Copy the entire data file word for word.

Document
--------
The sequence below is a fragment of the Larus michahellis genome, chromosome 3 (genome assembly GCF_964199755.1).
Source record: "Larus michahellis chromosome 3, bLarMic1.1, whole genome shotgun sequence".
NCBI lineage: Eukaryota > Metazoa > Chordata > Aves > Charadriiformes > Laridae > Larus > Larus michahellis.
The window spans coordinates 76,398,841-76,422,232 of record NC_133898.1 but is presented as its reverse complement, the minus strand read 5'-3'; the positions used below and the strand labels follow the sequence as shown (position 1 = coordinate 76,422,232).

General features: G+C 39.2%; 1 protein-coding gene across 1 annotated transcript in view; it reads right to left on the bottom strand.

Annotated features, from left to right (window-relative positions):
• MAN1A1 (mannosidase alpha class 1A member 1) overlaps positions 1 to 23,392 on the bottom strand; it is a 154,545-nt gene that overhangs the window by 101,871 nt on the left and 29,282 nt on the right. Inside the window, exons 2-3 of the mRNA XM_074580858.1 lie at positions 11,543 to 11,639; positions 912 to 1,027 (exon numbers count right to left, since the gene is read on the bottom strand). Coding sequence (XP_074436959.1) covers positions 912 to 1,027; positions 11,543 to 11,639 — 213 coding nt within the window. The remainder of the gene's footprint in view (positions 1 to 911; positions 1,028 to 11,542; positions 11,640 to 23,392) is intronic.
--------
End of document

The sequence below is a fragment of the Larus michahellis genome, chromosome 3 (genome assembly GCF_964199755.1).
Source record: "Larus michahellis chromosome 3, bLarMic1.1, whole genome shotgun sequence".
NCBI lineage: Eukaryota > Metazoa > Chordata > Aves > Charadriiformes > Laridae > Larus > Larus michahellis.
The window spans coordinates 76,398,841-76,422,232 of record NC_133898.1 but is presented as its reverse complement, the minus strand read 5'-3'; the positions used below and the strand labels follow the sequence as shown (position 1 = coordinate 76,422,232).

General features: G+C 39.2%; 1 protein-coding gene across 1 annotated transcript in view; it reads right to left on the bottom strand.

Annotated features, from left to right (window-relative positions):
• MAN1A1 (mannosidase alpha class 1A member 1) overlaps positions 1 to 23,392 on the bottom strand; it is a 154,545-nt gene that overhangs the window by 101,871 nt on the left and 29,282 nt on the right. Inside the window, exons 2-3 of the mRNA XM_074580858.1 lie at positions 11,543 to 11,639; positions 912 to 1,027 (exon numbers count right to left, since the gene is read on the bottom strand). Coding sequence (XP_074436959.1) covers positions 912 to 1,027; positions 11,543 to 11,639 — 213 coding nt within the window. The remainder of the gene's footprint in view (positions 1 to 911; positions 1,028 to 11,542; positions 11,640 to 23,392) is intronic.